Neither star has historically been effective as an off-ball player. Both tend to favor standing around the arc watching and waiting, rather than cutting and screening and relocating. Harden, at least, possesses off-ball magnetism. Westbrook does not, at least while his default mode without the rock is chilling near midcourt with his hands on his knees. If that's going to continue, as it seems destined to after 11 years of experience, he must at least improve on his 31.4 percent mark on catch-and-shoot jumpers from last season.
Westbrook may nudge that percentage up to a respectable level, but smart defenses still aren't going to guard him beyond the arc. If he's hitting 35 percent of wide-open threes as a consequence of an extra defender constantly stunting into the lane to muck up pick-and-rolls or divert drives by Harden or Gordon, that's a trade-off any opponent will be willing to make. Paul was ball-dominant, too, but at least he still garnered attention as a spot-up guy.
The off-ball stuff wouldn't matter as much if Westbrook was the on-ball terror he used to be, but that just isn't the case. His mid-range pull-up has gone (literally) sideways. His free-throw rate last season was the lowest of his career, and his accuracy on those freebies suddenly resembled that of a center. Overall, his true shooting was an abysmal 50.1 percent.
His usage rate hasn't come in below 30 percent since 2009-10, even as he's been flanked by elite wing scorers. In a lot of ways, that's been the product of necessity: It made more sense to leverage Westbrook's on-ball gravity and the threat of Kevin Durant's or Paul George's spot-up shooting than to have one of those guys trying to create while Westbrook's defender strayed 20 feet off him. Why would this situation be any different? Harden being the exponentially better shooter suggests Westbrook will be the one who ends up controlling the ball more regularly. That is worrisome.
The Thunder won 49 games last year on the strength of their fourth-ranked defense, to which Westbrook was mostly ancillary. Their offense, in which he obviously played a central role, ranked 17th. That framing is admittedly reductive - the Thunder's roster construction was a few degrees south of optimal - but put it this way: If a player is using nearly a third of his team's possessions, turning the ball over on 16 percent of those possessions, and scoring at a rate that's 10 percent less efficient than league average, he may be more a part of the problem than the solution.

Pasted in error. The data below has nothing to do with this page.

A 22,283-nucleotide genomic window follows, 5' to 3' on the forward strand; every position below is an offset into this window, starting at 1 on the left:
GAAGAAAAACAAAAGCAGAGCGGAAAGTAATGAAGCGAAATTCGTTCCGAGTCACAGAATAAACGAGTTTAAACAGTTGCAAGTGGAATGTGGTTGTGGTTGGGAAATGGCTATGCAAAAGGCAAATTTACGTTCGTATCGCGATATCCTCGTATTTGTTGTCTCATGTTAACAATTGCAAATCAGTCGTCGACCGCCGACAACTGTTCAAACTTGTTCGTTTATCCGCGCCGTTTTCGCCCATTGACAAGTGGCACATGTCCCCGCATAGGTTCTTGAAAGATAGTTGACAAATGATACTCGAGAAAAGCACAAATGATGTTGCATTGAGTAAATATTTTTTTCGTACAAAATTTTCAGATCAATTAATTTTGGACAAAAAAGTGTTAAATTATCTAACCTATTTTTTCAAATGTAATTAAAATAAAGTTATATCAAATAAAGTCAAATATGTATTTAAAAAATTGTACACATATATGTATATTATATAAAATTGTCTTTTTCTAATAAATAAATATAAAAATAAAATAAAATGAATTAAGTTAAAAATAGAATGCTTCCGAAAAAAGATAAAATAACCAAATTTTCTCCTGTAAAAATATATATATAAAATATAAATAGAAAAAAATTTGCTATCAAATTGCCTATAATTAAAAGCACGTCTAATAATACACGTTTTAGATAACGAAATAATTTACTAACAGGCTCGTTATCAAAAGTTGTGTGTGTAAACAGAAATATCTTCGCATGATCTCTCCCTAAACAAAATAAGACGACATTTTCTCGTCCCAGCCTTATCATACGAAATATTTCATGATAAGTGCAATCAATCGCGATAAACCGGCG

Even if the Westbrook-Harden reunion goes smoothly, the supporting cast is cause for concern. Capela, Tucker, and Gordon are solid complementary pieces, but the rest of the roster gets very dicey very fast, especially when it comes to the spot-up shooting that Houston's offense so heavily relies on. Sure, the Rockets will jack up a ton of threes, but will they hit them at a respectable rate or engender enough respect from opposing defenses to unclutter the middle of the floor?
The idea of the Harden- or Westbrook-run spread pick-and-roll sounds nice in theory, but the Rockets will be relying on the likes of Austin Rivers, Gerald Green, Gary Clark, Danuel House, Ben McLemore, Isaiah Hartenstein, and Thabo Sefolosha to provide the spread. It's not the most trustworthy crew of gunners. You see that list and start to understand why the Rockets felt the need to extend Gordon at $18 million a year.
There's also the defense to consider. It was a weakness last season, when certain personnel losses compromised Houston's switch-everything system. Exchanging Paul for Westbrook and signing a 35-year-old Sefolosha doesn't really address the issue (though Westbrook should actually help the woeful defensive rebounding). The Rockets' perimeter group doesn't profile as one that will offer much resistance at the point of attack.
Once again, this figures to be a particularly glaring issue in the postseason, when Harden and Westbrook will share the backcourt frequently and give opponents two places to attack. Having one weak defensive link is challenging enough to scheme around; having two can undo even the mightiest offensive juggernaut. Tucker can only do so much while covering for everyone else, especially in his age-35 season. If Capela flops in the playoffs the way he did last year, the Rockets will be vulnerable in just about any Western Conference matchup.
Joe Wolfond writes about basketball and tennis for theScore